Face to face from worlds far apart


The miracle is no blood was shed. On the contrary, the Americans and the Japanese rather liked each other. That too is something of a miracle.

They met under strained circumstances, one party menacing, the other defenseless. And they had so little in common, these two civilizations from opposite ends of the Earth — the one young, open, expansive, confident; the other the opposite. One society’s civilization was the other’s barbarism; one’s good, the other’s evil. Official Japan wanted no part of what America had to offer. But America was not taking “no” for an answer.

The “Black Ships of evil mien” steamed into Edo Bay on Feb. 13, 1854, the very picture of a force not to be defied. When defiance is unthinkable prevarication must serve, and the cornered Japanese, steeped in Confucian formality, were masters at it. A less patient invader than Commodore Matthew Perry might have succumbed to bellicose frustration. A veteran naval officer and seasoned diplomat, Perry was 59 when he undertook the mission to open Japan to American trade. He would use force if necessary, but preferred not to. “With people of forms,” he wrote in an official dispatch, “it is necessary . . . to out-Herod Herod in assumed personal consequence and ostentation.

“From motives of policy,” he went on, “and to give greater importance to my own position, I have hitherto studiously kept myself aloof from intercourse with any of the subordinates of the court, making it known that I would communicate with none but the princes of the Empire. Up to this time, I have succeeded far beyond my expectations . . . “

The Treaty of Amity and Friendship took six weeks to negotiate (with all dialogue passing from English to Japanese, and vice versa, via Dutch). The first point to be settled, and in some ways the most contentious, was where negotiations would take place. The Japanese insisted on Uraga, a village at the mouth of Edo Bay (now in Yokosuka, Kanagawa Prefecture), far enough from the capital to avoid causing consternation there.

But the Americans had not come to be relegated to the margins. Perry’s instructions were to “present himself at Edo.” Instructions aside, “Edo loomed large in the American consciousness,” writes Burritt Sabin in “A Historical Guide to Yokohama,” published this year. “American schoolchildren read in their geographies that Edo was the world’s most populous city . . . The allure of the closed city was such that when bluejackets espied it from their survey boat they gave ‘three cheers in honor of being the first Americans that ever saw the City of Yedo.’ “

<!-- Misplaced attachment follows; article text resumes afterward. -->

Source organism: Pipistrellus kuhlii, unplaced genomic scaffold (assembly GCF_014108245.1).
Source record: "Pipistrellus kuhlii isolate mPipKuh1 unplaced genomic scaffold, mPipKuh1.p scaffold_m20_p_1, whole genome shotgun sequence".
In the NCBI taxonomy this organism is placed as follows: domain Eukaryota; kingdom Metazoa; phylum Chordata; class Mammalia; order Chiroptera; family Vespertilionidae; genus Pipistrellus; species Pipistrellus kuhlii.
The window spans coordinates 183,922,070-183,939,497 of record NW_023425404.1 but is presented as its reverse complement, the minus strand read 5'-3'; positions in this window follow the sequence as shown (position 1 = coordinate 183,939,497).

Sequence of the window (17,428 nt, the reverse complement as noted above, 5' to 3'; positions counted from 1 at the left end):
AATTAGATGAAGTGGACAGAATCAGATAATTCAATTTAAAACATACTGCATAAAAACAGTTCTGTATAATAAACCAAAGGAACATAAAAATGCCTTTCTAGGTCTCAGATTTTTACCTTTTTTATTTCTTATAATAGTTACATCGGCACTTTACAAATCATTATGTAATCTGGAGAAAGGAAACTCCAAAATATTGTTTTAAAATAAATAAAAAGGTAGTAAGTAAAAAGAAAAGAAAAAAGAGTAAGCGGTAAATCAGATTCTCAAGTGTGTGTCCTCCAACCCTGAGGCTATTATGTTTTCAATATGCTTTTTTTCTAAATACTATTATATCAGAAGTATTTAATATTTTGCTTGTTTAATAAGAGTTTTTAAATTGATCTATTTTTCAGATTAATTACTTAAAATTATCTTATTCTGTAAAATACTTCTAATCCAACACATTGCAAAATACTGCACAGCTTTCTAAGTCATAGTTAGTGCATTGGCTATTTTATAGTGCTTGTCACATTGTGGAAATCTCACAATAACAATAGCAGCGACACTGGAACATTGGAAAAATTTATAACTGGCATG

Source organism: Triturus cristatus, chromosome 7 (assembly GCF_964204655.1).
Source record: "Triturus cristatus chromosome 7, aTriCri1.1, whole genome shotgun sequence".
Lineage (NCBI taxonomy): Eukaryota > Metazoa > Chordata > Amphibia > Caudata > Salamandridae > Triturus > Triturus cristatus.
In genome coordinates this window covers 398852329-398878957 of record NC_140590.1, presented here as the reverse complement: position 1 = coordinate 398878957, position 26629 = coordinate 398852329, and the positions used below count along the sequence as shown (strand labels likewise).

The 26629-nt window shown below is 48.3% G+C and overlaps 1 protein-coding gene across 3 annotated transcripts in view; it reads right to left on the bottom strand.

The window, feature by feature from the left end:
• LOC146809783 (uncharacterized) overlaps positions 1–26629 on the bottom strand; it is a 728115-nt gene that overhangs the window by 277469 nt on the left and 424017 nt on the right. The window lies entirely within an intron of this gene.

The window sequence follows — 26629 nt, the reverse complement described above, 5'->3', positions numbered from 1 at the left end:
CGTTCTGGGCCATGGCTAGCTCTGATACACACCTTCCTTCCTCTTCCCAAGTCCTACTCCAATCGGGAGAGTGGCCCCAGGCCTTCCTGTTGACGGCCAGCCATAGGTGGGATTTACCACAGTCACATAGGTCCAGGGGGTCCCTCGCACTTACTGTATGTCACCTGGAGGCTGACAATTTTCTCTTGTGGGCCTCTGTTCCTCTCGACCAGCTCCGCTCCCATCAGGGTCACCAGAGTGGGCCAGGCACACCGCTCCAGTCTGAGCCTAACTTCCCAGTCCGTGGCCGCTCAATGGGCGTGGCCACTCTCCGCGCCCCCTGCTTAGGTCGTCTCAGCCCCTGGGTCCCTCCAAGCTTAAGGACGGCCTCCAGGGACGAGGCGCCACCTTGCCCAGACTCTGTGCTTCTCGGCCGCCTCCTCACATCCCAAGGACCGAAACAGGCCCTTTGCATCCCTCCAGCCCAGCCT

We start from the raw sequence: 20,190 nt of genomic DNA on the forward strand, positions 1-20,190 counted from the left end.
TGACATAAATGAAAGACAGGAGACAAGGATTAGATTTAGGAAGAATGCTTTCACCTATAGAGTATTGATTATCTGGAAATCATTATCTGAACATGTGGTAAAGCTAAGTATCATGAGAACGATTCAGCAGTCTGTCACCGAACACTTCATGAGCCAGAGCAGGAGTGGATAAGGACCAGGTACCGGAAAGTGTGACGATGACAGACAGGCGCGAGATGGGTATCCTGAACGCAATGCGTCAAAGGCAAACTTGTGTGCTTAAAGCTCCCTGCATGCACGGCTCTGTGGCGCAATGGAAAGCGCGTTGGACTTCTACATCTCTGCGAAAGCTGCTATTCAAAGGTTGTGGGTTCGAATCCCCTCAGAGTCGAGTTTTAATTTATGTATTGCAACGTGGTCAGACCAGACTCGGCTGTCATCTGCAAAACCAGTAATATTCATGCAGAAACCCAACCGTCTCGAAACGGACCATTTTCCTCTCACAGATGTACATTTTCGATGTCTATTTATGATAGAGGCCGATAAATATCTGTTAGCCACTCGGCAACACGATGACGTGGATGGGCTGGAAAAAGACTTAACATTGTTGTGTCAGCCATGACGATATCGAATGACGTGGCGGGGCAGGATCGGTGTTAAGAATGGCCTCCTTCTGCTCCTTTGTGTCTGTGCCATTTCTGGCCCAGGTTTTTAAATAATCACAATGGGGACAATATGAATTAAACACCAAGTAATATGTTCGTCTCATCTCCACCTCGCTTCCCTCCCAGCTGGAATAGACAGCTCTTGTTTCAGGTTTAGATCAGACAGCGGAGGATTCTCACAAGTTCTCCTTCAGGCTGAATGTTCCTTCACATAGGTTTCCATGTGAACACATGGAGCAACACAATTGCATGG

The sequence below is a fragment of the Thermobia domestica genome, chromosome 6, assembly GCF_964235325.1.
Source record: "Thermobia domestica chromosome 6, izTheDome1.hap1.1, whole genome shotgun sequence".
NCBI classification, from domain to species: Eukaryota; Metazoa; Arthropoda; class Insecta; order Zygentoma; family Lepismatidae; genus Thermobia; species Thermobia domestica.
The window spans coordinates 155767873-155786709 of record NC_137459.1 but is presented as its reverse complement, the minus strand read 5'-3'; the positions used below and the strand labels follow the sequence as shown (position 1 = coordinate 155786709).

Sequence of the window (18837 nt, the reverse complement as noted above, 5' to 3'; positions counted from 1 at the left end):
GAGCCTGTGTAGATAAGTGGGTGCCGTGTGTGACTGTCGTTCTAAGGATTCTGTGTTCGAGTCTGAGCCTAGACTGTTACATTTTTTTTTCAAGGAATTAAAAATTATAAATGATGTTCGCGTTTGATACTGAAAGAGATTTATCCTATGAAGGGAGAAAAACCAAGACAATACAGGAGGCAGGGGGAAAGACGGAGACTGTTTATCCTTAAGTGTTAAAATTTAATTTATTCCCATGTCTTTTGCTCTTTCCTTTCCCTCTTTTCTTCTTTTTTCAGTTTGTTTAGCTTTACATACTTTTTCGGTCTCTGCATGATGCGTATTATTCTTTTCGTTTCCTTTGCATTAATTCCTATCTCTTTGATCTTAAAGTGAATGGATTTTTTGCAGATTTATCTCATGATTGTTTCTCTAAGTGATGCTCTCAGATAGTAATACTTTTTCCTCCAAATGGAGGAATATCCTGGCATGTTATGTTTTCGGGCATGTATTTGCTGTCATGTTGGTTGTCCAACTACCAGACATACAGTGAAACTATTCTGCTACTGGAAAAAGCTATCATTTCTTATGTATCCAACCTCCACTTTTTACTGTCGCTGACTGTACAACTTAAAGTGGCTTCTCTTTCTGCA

A provocative advance by the black ships up the bay to Haneda convinced the Japanese that further stalling would be dangerous. They proposed a compromise site: Yokohama. A crude village utterly lacking in amenities, Yokohama had nothing going for it but location — close enough to Edo to satisfy the Americans, far enough from it to mollify the Japanese. The amenities were speedily built — with wood from Uraga.

The negotiations that followed prefigure 20th-century absurdist theater. Imagine grave Japanese officials doffing their dignity to ride a miniature American steam locomotive — and rugged American sailors doffing theirs to be tossed like empty sacks by hulking sumo wrestlers. Each side displayed what it considered most marvellous about itself. The Americans staged a shipboard minstrel show. Sabin wonders wryly what the Japanese audience would have made of lines like “Yah-yah-Sambo, how you be?” Not much, perhaps, and yet, notes historian George Sansom, “Even the chief delegate, Hayashi Daigaku no Kami, the Lord Rector of the University and the Chief Confucian Adviser to the Shogun, a very grave statesman, was seen to share in the fun . . . “

Hayashi’s dignity called for corresponding gravitas from Perry. On March 8, he staged his “Great Landing,” a ceremonial progress from his ship to the newly constructed Treaty House — part of his “out-Heroding Herod” act. An emergency arose. An American marine had died; where was he to be buried? In Nagasaki, said the Japanese. No, said Perry — the new relations America was pressing for might as well start now. The Christian funeral at Yokohama’s Zotokuin Temple, barely 20 km from the capital, broke new ground — Christianity was then outlawed in Japan.

Five days later, on March 13, the Americans presented their gifts, one of which was the miniature railway. “It was a spectacle not a little ludicrous,” records the official Narrative of the Expedition, “to behold a dignified mandarin whirling around the circular road at the rate of 20 miles an hour [32 kph], with his loose robes flying in the wind.”

The sumo demonstration on March 24 accompanied the presentation of Japanese gifts — silks, lacquers, porcelains; all very unimpressive, thought the Americans. The sumo was arresting enough — in a grotesque sort of way. “From the brutal performance of these wrestlers,” says the official narrative, “the Americans turned with pride to the exhibition . . . of the telegraph and the railroad. . . . In place of a show of brute animal force, there was a triumphant revelation, to a partially enlightened people, of the success of science and enterprise.”

The minstrel show on March 27 was the final revel. Hayashi’s secretary, Mantaro Matsuzaki, drunkenly embraced Perry and declaimed, “Nippon and America, all the same heart.”

“Perry,” writes Sabin, “asked by a senior [U.S.] official how he could bear that, replied, ‘If they will only sign the Treaty, he may kiss me.’ “

The treaty was signed on March 31. Japan, shut off from the world since 1641, was soon to open.